As I pointed out in my original article, the opposition to Jinnah within the Muslim community primarily came from the religious clergy, and his support came from the modernist Muslim classes. One of the key supporters of the Muslim League during the Pakistan Movement was the Communist Party of India. It was a Muslim League Communist, Daniyal Latifi, who wrote the party’s manifesto. Latifi was famously Shah Bano’s lawyer later.
When Pakistan was created, Jinnah appointed Jogendra Nath Mandal, a Scheduled Caste Hindu as Pakistan’s first Law Minister. This would hardly be the case if he had imagined an exclusive Islamic theocracy, which he ruled out again and again. To drive the point home, he got a Hindu Urdu poet, Jagan Nath Azad, to write Pakistan’s national anthem — a point that is often swept under the carpet by ideologues in the country. Deny as ideologues in India and Pakistan may, the evidence seems to point towards the genesis of the latter as an inclusive democratic State.
Bharati’s article deliberately misquotes Jinnah’s speech delivered before the Karachi Bar Association on 25 January 1948. What Jinnah said was that Islam was not opposed to equality and democracy, and therefore, a democratic State was not in conflict with sharia. This is very different from the colour given to the speech by Bharati. His second claim is based on the so-called letter to Hassan al-Banna when there was no such thing. The only message that Jinnah sent to al-Banna is part of his papers and in that, he regrets that he cannot associate himself with al-Banna’s so-called Pakistan Association. There is nothing in it about the ‘Medinan utopia,’ often falsely attributed to Jinnah’s idea of Pakistan. It can be easily verified from his papers. Better to look up the letter yourself instead of relying on Ishtiaq Ahmed’s book.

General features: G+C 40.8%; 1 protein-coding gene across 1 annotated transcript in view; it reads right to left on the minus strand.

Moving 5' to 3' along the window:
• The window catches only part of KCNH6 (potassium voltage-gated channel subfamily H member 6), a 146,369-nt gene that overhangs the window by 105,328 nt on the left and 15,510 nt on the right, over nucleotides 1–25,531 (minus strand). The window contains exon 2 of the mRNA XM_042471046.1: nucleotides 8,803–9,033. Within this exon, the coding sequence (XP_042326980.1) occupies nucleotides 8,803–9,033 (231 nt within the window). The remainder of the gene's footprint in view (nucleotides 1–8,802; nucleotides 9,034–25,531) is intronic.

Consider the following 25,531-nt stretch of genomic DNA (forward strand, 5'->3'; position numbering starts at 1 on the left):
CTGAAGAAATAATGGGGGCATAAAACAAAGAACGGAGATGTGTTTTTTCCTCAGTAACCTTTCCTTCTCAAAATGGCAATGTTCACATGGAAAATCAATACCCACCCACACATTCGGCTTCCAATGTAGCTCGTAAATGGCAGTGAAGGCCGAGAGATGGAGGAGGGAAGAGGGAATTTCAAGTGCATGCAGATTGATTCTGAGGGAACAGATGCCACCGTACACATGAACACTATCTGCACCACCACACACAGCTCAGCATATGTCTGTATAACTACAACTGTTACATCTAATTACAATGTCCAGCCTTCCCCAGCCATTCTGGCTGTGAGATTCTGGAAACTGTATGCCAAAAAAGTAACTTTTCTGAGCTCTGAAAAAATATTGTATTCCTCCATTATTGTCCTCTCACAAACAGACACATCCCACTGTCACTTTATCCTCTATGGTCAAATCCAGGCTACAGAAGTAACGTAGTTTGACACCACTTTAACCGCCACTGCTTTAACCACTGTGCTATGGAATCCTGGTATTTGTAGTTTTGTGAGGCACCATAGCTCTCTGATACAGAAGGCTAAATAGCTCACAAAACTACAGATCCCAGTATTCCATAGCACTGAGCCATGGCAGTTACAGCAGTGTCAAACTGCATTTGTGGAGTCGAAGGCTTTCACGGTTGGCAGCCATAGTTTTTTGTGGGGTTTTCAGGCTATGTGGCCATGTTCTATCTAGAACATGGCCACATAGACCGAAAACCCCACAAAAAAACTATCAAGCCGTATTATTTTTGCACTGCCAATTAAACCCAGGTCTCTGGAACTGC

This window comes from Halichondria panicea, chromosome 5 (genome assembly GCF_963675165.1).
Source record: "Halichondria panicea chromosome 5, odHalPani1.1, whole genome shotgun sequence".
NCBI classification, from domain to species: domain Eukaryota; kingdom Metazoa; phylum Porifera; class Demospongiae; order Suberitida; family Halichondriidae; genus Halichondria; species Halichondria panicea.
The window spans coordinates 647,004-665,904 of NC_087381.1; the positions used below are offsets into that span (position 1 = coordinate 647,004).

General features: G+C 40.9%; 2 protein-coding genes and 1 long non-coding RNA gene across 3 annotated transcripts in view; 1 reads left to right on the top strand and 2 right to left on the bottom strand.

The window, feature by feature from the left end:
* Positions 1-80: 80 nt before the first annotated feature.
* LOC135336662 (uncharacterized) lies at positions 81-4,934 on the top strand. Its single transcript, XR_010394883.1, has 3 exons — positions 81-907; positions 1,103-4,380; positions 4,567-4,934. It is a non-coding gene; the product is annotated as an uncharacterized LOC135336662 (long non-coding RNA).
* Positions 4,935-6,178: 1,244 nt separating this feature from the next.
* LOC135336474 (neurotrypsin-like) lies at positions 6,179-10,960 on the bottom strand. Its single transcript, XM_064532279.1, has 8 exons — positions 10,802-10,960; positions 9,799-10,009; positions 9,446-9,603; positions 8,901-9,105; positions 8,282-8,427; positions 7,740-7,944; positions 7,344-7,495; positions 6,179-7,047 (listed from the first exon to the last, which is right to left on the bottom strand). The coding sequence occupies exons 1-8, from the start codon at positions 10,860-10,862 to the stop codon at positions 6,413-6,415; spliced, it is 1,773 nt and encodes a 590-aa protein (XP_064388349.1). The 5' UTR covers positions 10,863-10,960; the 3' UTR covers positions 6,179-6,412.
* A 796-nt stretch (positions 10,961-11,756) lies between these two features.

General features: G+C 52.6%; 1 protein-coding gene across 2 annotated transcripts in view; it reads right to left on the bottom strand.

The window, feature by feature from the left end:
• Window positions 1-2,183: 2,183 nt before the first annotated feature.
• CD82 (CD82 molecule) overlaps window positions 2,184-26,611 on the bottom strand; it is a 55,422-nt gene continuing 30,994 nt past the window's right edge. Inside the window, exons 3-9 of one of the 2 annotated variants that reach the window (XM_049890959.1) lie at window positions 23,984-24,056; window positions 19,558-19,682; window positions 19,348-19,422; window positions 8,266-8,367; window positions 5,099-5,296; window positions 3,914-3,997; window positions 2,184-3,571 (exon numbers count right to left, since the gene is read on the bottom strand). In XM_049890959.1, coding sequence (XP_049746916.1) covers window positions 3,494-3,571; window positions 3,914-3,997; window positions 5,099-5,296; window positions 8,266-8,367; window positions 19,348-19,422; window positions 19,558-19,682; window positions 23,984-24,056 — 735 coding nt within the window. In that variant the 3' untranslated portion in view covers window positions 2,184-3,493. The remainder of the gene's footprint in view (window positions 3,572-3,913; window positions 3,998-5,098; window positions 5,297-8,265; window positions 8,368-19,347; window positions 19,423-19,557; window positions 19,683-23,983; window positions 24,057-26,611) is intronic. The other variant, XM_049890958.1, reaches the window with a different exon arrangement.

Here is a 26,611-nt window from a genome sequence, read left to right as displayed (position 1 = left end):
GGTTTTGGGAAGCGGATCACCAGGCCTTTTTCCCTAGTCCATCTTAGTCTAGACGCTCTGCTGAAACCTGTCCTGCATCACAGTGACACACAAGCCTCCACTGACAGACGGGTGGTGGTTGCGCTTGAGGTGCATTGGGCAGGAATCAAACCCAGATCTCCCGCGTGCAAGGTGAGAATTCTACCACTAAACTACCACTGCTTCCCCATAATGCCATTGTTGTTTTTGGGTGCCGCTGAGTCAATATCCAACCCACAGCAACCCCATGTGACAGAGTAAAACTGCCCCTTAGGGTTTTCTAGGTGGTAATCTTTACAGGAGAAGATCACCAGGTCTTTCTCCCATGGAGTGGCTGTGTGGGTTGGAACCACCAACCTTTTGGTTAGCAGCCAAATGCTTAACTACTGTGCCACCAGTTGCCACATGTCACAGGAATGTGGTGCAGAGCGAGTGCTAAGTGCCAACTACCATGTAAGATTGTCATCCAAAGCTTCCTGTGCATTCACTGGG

As for Gandhi being secular, it was he who brought religion into politics very deliberately with his appeals to ‘Ram Rajya’ during the Non-Cooperation Movement and support for the religious Khilafat Movement.
Jinnah had warned against this blatant use of religion by Gandhi. His view was that religion in a divided society would never lead to unity. But Gandhi’s concerns were other-worldly. He wanted to support the Khilafat Movement – as he put it — to convince the ‘Musalman to spare the cow’. In between all of this, he dropped the ball when he stated, “I am a Hindu, and therefore, a true Indian,” make what you may of that statement. Gandhi’s brand of Indian nationalism was based on Hindu majoritarianism and exceptionalism.
Then there was the caste angle. In an article he wrote for Young India, Gandhi called the caste system humanity’s ‘natural organisation’. He was nothing if not a Hindu, and it played a direct part in his politics. What we see in Narendra Modi’s India is a logical continuation of the use of religion by the Father of the Nation.
Herein lies the difference. Pakistan’s Islamisation is a departure from Jinnah’s aims to create a modern Muslim-majority republic. Hindutva is coded into the Indian nationalist DNA. Dr B. R. Ambedkar was an anomaly, and he had himself predicted India’s descent into a majoritarian morass. What you call Modi’s India today is the culmination of Gandhi’s religiosity — and that was not secular by any stretch of the imagination.
Yasser Latif Hamdani is an advocate of the high courts of Pakistan and his biography of Jinnah will be published by Pan Macmillan India soon. Views are personal.
(Edited by Humra Laeeq)